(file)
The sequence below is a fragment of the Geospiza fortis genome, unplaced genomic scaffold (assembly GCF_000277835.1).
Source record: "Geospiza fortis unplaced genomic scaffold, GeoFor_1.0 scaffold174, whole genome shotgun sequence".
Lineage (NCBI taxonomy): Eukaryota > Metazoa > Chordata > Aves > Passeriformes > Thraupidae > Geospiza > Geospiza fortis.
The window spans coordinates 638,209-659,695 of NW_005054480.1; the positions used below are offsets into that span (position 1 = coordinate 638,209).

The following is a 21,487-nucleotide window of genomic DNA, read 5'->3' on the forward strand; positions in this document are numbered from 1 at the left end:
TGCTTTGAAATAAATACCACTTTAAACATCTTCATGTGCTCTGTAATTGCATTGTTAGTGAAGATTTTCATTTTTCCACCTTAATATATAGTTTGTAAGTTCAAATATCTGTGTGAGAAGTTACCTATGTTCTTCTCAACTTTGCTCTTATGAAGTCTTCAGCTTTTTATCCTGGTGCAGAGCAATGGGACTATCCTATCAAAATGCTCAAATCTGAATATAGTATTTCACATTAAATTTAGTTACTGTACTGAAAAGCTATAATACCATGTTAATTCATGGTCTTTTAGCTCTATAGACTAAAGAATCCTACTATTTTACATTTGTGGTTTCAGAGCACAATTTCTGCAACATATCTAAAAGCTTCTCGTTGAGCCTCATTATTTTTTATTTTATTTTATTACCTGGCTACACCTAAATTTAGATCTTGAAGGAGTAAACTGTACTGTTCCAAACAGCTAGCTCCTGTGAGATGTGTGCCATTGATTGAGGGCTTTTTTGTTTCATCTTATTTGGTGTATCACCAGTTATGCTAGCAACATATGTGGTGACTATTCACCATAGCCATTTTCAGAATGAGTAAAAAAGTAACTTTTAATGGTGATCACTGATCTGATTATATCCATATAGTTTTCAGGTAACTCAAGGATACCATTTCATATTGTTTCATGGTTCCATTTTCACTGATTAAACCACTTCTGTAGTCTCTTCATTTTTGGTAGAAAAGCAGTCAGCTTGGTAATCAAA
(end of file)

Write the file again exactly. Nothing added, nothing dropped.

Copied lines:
The sequence below is a fragment of the Geospiza fortis genome, unplaced genomic scaffold (assembly GCF_000277835.1).
Source record: "Geospiza fortis unplaced genomic scaffold, GeoFor_1.0 scaffold174, whole genome shotgun sequence".
Lineage (NCBI taxonomy): Eukaryota > Metazoa > Chordata > Aves > Passeriformes > Thraupidae > Geospiza > Geospiza fortis.
The window spans coordinates 638,209-659,695 of NW_005054480.1; the positions used below are offsets into that span (position 1 = coordinate 638,209).

The following is a 21,487-nucleotide window of genomic DNA, read 5'->3' on the forward strand; positions in this document are numbered from 1 at the left end:
TGCTTTGAAATAAATACCACTTTAAACATCTTCATGTGCTCTGTAATTGCATTGTTAGTGAAGATTTTCATTTTTCCACCTTAATATATAGTTTGTAAGTTCAAATATCTGTGTGAGAAGTTACCTATGTTCTTCTCAACTTTGCTCTTATGAAGTCTTCAGCTTTTTATCCTGGTGCAGAGCAATGGGACTATCCTATCAAAATGCTCAAATCTGAATATAGTATTTCACATTAAATTTAGTTACTGTACTGAAAAGCTATAATACCATGTTAATTCATGGTCTTTTAGCTCTATAGACTAAAGAATCCTACTATTTTACATTTGTGGTTTCAGAGCACAATTTCTGCAACATATCTAAAAGCTTCTCGTTGAGCCTCATTATTTTTTATTTTATTTTATTACCTGGCTACACCTAAATTTAGATCTTGAAGGAGTAAACTGTACTGTTCCAAACAGCTAGCTCCTGTGAGATGTGTGCCATTGATTGAGGGCTTTTTTGTTTCATCTTATTTGGTGTATCACCAGTTATGCTAGCAACATATGTGGTGACTATTCACCATAGCCATTTTCAGAATGAGTAAAAAAGTAACTTTTAATGGTGATCACTGATCTGATTATATCCATATAGTTTTCAGGTAACTCAAGGATACCATTTCATATTGTTTCATGGTTCCATTTTCACTGATTAAACCACTTCTGTAGTCTCTTCATTTTTGGTAGAAAAGCAGTCAGCTTGGTAATCAAA